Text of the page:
Skip to main content

Gloria Quiñones Papers

 Unprocessed Material — Multiple Containers
Identifier: 2016-010

Content Description

This collection contains materials related to the community advocacy and work of Gloria Quiñones, a community activist and attorney, who has been involved in the promotion of various causes and organizations related to the Puerto Rican diaspora community for over twenty years. The records in the collection reflect her advocacy work and connection to community organization and services in East Harlem and the Bronx and consist of flyers and promotional materials for cultural events, historical research of social movements, legal documents, correspondence with activists and elected officials, meeting minutes of community organizations and community boards, press clippings, and VHS copies of documentaries. Of the many issues and community efforts that Quiñones was involved in, her advocacy for Vieques and her work with the East Harlem youth boxing program, Gladiators, are especially well-represented and documented within the collection. Although the collection includes political statements and writings that date back to the 1970s and materials as recent as 2016, the bulk of the materials in the collection span from the mid 1990s up until 2010.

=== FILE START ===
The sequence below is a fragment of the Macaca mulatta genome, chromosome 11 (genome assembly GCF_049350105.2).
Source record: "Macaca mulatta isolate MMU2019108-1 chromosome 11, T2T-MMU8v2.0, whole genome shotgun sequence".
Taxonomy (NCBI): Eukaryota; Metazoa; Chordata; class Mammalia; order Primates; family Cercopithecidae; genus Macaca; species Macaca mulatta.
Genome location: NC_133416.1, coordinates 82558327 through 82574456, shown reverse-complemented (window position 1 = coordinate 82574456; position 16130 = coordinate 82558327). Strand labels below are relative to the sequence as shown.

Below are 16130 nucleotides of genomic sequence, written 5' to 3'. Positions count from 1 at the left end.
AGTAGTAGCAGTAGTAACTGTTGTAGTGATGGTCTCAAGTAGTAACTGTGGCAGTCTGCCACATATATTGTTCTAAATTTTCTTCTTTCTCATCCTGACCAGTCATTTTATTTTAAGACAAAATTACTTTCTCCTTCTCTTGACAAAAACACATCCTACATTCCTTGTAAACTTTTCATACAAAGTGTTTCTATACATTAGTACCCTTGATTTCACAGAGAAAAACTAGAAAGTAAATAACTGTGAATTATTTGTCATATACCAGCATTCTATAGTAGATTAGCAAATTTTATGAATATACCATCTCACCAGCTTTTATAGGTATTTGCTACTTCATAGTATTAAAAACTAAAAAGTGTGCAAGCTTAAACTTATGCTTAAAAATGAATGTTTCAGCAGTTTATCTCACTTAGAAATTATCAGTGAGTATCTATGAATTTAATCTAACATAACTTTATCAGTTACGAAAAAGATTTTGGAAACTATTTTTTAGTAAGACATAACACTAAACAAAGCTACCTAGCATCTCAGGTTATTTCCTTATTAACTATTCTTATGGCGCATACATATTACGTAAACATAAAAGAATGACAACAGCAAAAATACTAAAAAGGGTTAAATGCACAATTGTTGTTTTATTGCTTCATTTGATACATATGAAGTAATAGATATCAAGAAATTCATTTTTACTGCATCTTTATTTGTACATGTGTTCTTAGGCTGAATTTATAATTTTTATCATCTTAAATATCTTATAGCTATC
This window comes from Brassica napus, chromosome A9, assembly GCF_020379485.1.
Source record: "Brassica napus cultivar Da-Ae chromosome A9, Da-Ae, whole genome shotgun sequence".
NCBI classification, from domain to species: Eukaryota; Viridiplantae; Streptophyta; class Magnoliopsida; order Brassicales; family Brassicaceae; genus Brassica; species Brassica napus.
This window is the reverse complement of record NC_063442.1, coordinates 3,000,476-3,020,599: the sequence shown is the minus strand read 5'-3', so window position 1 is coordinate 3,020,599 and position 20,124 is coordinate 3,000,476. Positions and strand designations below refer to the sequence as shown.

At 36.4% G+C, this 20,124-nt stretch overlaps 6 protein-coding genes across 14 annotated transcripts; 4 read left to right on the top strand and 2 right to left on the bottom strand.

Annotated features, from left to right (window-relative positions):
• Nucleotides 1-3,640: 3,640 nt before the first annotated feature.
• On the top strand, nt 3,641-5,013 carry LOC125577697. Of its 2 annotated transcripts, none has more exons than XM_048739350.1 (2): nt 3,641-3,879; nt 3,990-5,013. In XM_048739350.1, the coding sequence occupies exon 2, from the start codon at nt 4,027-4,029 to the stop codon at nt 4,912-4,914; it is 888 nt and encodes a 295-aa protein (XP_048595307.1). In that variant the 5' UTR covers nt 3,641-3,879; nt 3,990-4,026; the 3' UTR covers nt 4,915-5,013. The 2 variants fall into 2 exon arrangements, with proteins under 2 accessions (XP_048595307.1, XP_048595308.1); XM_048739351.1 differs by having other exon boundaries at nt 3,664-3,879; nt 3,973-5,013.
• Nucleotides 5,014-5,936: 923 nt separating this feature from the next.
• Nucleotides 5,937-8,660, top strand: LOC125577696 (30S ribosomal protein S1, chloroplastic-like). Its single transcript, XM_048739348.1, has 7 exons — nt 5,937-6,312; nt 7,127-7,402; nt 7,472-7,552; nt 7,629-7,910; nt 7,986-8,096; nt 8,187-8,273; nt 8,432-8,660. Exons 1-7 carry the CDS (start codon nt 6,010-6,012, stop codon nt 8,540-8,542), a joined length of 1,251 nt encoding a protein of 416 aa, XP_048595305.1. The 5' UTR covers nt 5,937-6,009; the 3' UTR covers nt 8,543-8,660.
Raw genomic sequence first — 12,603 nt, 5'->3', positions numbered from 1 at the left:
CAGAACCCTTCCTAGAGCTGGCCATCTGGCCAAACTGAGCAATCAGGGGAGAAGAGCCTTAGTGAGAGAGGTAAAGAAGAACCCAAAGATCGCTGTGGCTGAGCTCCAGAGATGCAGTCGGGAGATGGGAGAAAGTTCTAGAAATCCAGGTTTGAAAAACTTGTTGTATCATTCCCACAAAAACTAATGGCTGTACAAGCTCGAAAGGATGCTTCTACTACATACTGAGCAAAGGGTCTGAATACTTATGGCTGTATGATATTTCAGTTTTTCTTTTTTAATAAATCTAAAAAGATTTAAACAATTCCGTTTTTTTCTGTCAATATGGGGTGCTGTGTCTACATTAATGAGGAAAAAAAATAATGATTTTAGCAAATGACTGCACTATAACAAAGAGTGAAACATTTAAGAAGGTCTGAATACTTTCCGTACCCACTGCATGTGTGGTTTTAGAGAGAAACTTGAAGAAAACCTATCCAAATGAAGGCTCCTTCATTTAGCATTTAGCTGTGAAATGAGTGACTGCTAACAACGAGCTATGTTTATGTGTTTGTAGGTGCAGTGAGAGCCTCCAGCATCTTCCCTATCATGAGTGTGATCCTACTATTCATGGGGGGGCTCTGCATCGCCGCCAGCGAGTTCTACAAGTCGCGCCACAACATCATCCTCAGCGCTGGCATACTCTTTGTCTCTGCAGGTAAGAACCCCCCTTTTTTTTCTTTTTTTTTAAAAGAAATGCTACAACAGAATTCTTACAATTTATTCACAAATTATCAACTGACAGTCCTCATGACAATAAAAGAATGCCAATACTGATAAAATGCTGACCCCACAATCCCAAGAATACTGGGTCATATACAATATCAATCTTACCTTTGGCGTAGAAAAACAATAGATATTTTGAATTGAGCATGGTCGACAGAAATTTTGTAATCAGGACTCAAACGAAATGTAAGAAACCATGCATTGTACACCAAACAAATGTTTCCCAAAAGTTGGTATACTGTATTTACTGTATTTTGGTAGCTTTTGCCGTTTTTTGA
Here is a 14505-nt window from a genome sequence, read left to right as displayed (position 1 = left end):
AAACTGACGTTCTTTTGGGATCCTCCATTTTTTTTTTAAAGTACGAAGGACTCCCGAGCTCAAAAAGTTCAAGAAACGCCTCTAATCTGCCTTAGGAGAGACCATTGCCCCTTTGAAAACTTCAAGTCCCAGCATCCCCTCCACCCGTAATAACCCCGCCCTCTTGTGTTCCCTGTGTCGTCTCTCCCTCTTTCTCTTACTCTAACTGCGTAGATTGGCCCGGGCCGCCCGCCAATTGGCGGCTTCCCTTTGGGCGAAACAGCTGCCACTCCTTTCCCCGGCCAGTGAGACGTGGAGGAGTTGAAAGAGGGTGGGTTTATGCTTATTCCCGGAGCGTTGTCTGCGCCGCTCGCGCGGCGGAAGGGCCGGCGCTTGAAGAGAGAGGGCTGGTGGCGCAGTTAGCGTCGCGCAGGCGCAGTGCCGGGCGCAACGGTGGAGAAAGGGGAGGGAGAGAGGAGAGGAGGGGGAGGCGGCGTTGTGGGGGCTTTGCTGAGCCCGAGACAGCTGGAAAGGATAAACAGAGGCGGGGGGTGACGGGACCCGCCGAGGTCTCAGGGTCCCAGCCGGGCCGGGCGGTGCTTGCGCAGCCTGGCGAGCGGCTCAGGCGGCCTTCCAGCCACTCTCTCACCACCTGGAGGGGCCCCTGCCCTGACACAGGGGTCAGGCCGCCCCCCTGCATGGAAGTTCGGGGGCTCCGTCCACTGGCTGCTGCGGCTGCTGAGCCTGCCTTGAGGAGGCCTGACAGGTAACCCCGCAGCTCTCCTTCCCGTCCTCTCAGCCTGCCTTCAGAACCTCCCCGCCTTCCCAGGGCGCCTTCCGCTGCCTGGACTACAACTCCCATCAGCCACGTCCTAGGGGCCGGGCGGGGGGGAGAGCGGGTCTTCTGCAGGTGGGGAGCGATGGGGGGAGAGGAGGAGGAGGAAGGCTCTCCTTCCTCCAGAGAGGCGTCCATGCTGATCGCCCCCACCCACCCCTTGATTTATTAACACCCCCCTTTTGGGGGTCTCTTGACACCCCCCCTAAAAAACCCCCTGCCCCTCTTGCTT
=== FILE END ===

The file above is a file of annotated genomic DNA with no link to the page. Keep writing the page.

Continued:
Acquisition Type



Gift of Gloria Quiñones.

Language of Description


Script of Description


Restrictions Apply



  • 1970s-2016
  • Majority of material found within 1995-2010



5 Cubic Feet

Language of Materials

Spanish; Castilian


Metadata Rights Declarations

About the Collections

Our collections consist of personal papers from prominent Puerto Rican artists, elected officials, social activists, writers, as well as the records of community-based organizations. Our largest collection, the Offices of the Government of Puerto Rico in the United States (OGPRUS) Records, measures approximately 2,900 cubic feet and contains an extraordinary amount of information regarding Puerto Rican migrants and the government institutions established to assist them. The collections date from the 1890s to the present, and document Puerto Rican communities in the Northeast, Midwest, Florida, California and Hawaii.